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I am trying to read in a file containing XY endpoints of line segments and a value associated with the segment, then plot the line segments colored by the value given. The problem I am having is that there is potentially hundreds of thousands to millions of line segments and when I attempt to read in these larger files I run into a memory error. Is there a more memory efficient way of doing this?

import matplotlib.pyplot as plt
import matplotlib.colors as colors
import matplotlib.cm as cmx
import sys
import csv

if len(sys.argv) > 1:
    flofile = sys.argv[1]
else:
    flofile = "GU3\GU3.flo"

fig = plt.figure()
ax = fig.add_subplot(111)
jet = cm = plt.get_cmap('jet')
cNorm = colors.Normalize(vmin=0)
scalarMap = cmx.ScalarMappable(norm=cNorm,cmap=jet)
with open(flofile) as FLO:
    title = FLO.readline()
    limits = [float(tp) for tp in FLO.readline().split()]
    FLO.readline()#headers
    for line in FLO:
        if 'WELLS' in line: break        
        frac = ([float(tp) for tp in line.split()])
        ax.plot([frac[0],frac[2]],[frac[1],frac[3]],color=colorVal)


#ax.plot(*call_list)
scalarMap._A = []
plt.colorbar(scalarMap)
plt.xlim([0,limits[0]])
plt.ylim([0,limits[1]])

plt.show()

This code works for small files. Thanks.

share|improve this question
    
What do you hope to see? Either your image is humongous so you can distinguish millions of line segments, or your million of line segments overlap on a reasonably sized image. Can you reduce the extent of you problem by calculating something akin to a density, reducing millions of line segments to maybe a few hundred or a few thousand data points? –  Daan Apr 2 '13 at 14:28
    
Here is an example of what I am hoping to generate: link, this example has over 100,000 line segments. I really can't reduce to a density as the lines orientation and how it connects to the other lines can affect the values as much as spacial location. I have an outdated Fortran/C++/OpenGL code that does this, I was just hoping to update, and potentially add a GUI onto the program. –  user2236411 Apr 2 '13 at 15:13

2 Answers 2

up vote 2 down vote accepted

I would look into LineCollection (doc).

s = (600,400)
N = 100000

segs = []
colors = []
my_cmap = plt.get_cmap('jet')
for i in range(N):
    x1 = random.random() * s[0]
    y1 = random.random() * s[1]
    x2 = random.random() * s[0]
    y2 = random.random() * s[1]
    c  = random.random()
    colors.append(my_cmap(c))
    segs.append(((x1, y1), (x2, y2)))

ln_coll = matplotlib.collections.LineCollection(segs, colors=colors)

ax = plt.gca()
ax.add_collection(ln_coll)
ax.set_xlim(0, 600)    
ax.set_ylim(0, 400)
plt.draw()

It wil also take a list of numpy arrays for the first arguement.

share|improve this answer
    
Thanks for this, I had looked at LineCollection before but didn't get the color changes without making multiple linecollections, which ended up with the same memory error. Your solution worked perfectly though. –  user2236411 Apr 3 '13 at 13:06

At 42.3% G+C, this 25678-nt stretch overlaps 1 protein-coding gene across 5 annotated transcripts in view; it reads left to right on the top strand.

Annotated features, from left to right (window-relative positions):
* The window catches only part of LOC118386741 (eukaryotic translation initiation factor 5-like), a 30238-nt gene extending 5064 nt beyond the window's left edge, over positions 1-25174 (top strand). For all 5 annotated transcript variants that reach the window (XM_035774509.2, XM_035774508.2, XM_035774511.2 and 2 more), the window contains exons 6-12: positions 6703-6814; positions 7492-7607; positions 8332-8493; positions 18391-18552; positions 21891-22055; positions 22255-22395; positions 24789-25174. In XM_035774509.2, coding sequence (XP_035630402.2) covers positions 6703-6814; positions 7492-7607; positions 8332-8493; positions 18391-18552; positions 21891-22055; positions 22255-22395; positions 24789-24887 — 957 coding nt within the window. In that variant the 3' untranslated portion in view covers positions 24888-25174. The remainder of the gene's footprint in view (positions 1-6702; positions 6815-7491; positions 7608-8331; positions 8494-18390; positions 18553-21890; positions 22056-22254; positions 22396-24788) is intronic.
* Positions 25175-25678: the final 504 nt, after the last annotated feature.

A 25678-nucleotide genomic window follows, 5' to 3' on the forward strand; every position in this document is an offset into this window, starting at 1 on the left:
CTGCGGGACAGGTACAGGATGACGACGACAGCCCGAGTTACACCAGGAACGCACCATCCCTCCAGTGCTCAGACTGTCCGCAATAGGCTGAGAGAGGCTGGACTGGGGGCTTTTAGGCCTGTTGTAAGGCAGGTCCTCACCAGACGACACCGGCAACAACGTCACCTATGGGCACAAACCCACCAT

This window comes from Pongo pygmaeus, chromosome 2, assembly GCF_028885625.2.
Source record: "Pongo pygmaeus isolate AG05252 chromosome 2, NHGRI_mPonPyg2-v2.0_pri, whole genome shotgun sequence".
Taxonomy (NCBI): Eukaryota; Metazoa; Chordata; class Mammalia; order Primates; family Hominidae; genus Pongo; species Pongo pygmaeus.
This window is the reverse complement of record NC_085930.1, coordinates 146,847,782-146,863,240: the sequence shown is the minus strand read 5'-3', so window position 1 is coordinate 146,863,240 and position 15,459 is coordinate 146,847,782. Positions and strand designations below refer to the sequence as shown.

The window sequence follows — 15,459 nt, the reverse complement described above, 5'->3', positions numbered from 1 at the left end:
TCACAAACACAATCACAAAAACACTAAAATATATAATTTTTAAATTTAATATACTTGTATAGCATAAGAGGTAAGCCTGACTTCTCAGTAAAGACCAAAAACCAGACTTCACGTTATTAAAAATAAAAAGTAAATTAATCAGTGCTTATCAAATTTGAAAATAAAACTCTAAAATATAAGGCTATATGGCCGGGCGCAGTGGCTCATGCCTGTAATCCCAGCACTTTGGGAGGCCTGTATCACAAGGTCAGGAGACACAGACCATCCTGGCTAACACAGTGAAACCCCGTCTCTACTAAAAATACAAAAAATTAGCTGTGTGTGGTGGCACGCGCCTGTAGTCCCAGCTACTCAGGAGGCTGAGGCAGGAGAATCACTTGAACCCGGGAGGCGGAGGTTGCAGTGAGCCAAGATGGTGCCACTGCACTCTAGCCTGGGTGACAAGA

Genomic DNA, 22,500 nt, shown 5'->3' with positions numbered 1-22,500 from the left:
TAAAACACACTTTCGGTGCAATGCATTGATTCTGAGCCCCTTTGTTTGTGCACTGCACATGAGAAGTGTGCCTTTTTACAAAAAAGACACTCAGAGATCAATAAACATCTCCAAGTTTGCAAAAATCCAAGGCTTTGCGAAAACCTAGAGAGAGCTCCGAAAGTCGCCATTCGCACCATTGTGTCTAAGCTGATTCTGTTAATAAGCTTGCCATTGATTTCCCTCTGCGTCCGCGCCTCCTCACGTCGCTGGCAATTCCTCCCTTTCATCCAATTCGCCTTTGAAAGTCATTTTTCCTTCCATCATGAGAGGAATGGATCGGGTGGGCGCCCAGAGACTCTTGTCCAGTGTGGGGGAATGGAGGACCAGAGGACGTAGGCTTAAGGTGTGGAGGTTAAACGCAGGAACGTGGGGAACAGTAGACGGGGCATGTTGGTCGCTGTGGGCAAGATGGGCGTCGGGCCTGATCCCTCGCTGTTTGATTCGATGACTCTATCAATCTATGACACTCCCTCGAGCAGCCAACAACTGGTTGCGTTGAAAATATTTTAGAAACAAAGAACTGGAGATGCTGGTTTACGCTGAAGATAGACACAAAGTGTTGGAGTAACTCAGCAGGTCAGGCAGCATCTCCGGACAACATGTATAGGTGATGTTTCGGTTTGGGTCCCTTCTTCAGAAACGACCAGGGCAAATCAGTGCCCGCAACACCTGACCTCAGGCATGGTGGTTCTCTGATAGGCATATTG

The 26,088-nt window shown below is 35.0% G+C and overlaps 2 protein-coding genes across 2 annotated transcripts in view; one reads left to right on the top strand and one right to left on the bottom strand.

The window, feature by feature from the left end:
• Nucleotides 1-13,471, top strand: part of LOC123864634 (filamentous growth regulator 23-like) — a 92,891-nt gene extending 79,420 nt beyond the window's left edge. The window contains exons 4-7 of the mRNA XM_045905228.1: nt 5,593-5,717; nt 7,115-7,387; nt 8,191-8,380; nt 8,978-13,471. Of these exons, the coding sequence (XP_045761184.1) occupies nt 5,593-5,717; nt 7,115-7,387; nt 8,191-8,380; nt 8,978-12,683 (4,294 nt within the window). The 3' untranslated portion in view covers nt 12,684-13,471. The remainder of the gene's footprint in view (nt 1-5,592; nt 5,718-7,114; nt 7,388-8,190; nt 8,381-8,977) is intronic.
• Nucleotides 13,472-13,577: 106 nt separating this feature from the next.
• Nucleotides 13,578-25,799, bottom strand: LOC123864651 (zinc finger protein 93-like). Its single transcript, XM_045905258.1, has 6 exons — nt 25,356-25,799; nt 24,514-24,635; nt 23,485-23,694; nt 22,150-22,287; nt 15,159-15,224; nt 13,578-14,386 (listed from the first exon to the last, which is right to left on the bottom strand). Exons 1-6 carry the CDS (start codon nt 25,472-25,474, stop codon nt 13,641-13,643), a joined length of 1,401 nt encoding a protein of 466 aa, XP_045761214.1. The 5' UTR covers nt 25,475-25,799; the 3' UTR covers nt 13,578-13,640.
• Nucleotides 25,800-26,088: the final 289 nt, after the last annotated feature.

@user2236411 glad it helped. Welcome to SO! –  tcaswell Apr 3 '13 at 13:08

You might consider doing the plotting on a bitmap image first, which doesn't have the memory problem, and after that fine tune the plot/image with matplotlib. As an example:

from PIL import Image
from PIL import ImageDraw
import random
import numpy as np
import matplotlib.pyplot as plt
import matplotlib.image as mpimg

s = (500,500)
N = 100000

im = Image.new('RGBA', s, (255,255,255,255))
draw = ImageDraw.Draw(im)

for i in range(N):
    x1 = random.random() * s[0]
    y1 = random.random() * s[1]
    x2 = random.random() * s[0]
    y2 = random.random() * s[1]
    c  = random.random() * 256
    draw.line(((x1,y1),(x2,y2)), fill=(0, 255 - int(c), int(c), 255), width=1)

plt.imshow(np.asarray(im), extent=(-1,1,-1,1), aspect='equal', origin='lower')
plt.show()
share|improve this answer
    
Thank you for this solution, I ended up using LineCollection instead as it fit my need better, but this solution would have worked as well. However, if anyone uses this solution, I believe the bitmap image moves the origin to the top left, rather than the bottom left with a plot; so you will need to translate the y value or your image will be mirrored about the x-axis. –  user2236411 Apr 3 '13 at 13:12
    
@user2236411 You're right, the image is mirrored over the x-axis, this could be fixed with the keyword argument 'origin' of imshow. I fixed and edited the script for this and some other things (the im.save and mpimg.imread were not necessary). The solution of tcaswell is better because it uses only one coordinate system and only matplotlib. –  Jan Kuiken Apr 3 '13 at 17:24
    
this is a very good approach for large data and orders of magnitude faster than anything else –  Rabih Kodeih Jan 25 '14 at 18:44

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